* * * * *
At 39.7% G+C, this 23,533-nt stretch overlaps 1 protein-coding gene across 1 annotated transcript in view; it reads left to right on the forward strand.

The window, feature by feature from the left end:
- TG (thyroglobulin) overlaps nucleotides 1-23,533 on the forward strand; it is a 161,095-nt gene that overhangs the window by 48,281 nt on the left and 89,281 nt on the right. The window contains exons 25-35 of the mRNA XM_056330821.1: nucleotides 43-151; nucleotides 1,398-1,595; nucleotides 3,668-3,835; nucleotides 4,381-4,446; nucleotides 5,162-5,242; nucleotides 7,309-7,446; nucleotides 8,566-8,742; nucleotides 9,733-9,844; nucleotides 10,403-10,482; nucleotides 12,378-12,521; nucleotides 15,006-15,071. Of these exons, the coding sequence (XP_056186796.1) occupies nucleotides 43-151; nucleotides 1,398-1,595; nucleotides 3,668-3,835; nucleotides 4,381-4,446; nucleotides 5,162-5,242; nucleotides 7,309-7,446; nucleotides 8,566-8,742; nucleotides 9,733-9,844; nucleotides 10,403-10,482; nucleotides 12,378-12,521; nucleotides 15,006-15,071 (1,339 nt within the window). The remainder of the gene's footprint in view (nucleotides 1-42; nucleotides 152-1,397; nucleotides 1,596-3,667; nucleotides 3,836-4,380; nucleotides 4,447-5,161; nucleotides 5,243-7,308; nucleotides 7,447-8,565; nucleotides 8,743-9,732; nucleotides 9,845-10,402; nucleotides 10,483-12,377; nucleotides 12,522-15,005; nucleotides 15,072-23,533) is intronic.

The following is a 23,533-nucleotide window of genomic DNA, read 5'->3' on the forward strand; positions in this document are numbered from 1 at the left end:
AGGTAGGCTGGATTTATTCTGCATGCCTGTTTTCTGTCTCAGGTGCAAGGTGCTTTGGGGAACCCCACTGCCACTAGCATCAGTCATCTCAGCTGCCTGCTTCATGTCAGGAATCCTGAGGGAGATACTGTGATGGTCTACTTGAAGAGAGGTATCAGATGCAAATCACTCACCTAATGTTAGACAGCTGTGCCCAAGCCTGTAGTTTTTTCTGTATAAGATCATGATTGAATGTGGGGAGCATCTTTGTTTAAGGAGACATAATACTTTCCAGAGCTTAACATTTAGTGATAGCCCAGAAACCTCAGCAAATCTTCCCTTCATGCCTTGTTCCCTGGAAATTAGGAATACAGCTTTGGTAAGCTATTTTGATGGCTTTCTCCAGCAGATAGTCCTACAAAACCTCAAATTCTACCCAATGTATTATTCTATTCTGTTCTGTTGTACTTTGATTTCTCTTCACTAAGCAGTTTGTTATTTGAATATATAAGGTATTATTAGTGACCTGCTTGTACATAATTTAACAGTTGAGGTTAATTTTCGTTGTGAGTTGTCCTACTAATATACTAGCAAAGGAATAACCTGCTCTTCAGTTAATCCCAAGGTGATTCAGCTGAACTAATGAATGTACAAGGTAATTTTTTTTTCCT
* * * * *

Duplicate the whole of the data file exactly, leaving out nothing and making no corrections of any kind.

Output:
At 39.7% G+C, this 23,533-nt stretch overlaps 1 protein-coding gene across 1 annotated transcript in view; it reads left to right on the forward strand.

The window, feature by feature from the left end:
- TG (thyroglobulin) overlaps nucleotides 1-23,533 on the forward strand; it is a 161,095-nt gene that overhangs the window by 48,281 nt on the left and 89,281 nt on the right. The window contains exons 25-35 of the mRNA XM_056330821.1: nucleotides 43-151; nucleotides 1,398-1,595; nucleotides 3,668-3,835; nucleotides 4,381-4,446; nucleotides 5,162-5,242; nucleotides 7,309-7,446; nucleotides 8,566-8,742; nucleotides 9,733-9,844; nucleotides 10,403-10,482; nucleotides 12,378-12,521; nucleotides 15,006-15,071. Of these exons, the coding sequence (XP_056186796.1) occupies nucleotides 43-151; nucleotides 1,398-1,595; nucleotides 3,668-3,835; nucleotides 4,381-4,446; nucleotides 5,162-5,242; nucleotides 7,309-7,446; nucleotides 8,566-8,742; nucleotides 9,733-9,844; nucleotides 10,403-10,482; nucleotides 12,378-12,521; nucleotides 15,006-15,071 (1,339 nt within the window). The remainder of the gene's footprint in view (nucleotides 1-42; nucleotides 152-1,397; nucleotides 1,596-3,667; nucleotides 3,836-4,380; nucleotides 4,447-5,161; nucleotides 5,243-7,308; nucleotides 7,447-8,565; nucleotides 8,743-9,732; nucleotides 9,845-10,402; nucleotides 10,483-12,377; nucleotides 12,522-15,005; nucleotides 15,072-23,533) is intronic.

The following is a 23,533-nucleotide window of genomic DNA, read 5'->3' on the forward strand; positions in this document are numbered from 1 at the left end:
AGGTAGGCTGGATTTATTCTGCATGCCTGTTTTCTGTCTCAGGTGCAAGGTGCTTTGGGGAACCCCACTGCCACTAGCATCAGTCATCTCAGCTGCCTGCTTCATGTCAGGAATCCTGAGGGAGATACTGTGATGGTCTACTTGAAGAGAGGTATCAGATGCAAATCACTCACCTAATGTTAGACAGCTGTGCCCAAGCCTGTAGTTTTTTCTGTATAAGATCATGATTGAATGTGGGGAGCATCTTTGTTTAAGGAGACATAATACTTTCCAGAGCTTAACATTTAGTGATAGCCCAGAAACCTCAGCAAATCTTCCCTTCATGCCTTGTTCCCTGGAAATTAGGAATACAGCTTTGGTAAGCTATTTTGATGGCTTTCTCCAGCAGATAGTCCTACAAAACCTCAAATTCTACCCAATGTATTATTCTATTCTGTTCTGTTGTACTTTGATTTCTCTTCACTAAGCAGTTTGTTATTTGAATATATAAGGTATTATTAGTGACCTGCTTGTACATAATTTAACAGTTGAGGTTAATTTTCGTTGTGAGTTGTCCTACTAATATACTAGCAAAGGAATAACCTGCTCTTCAGTTAATCCCAAGGTGATTCAGCTGAACTAATGAATGTACAAGGTAATTTTTTTTTCCT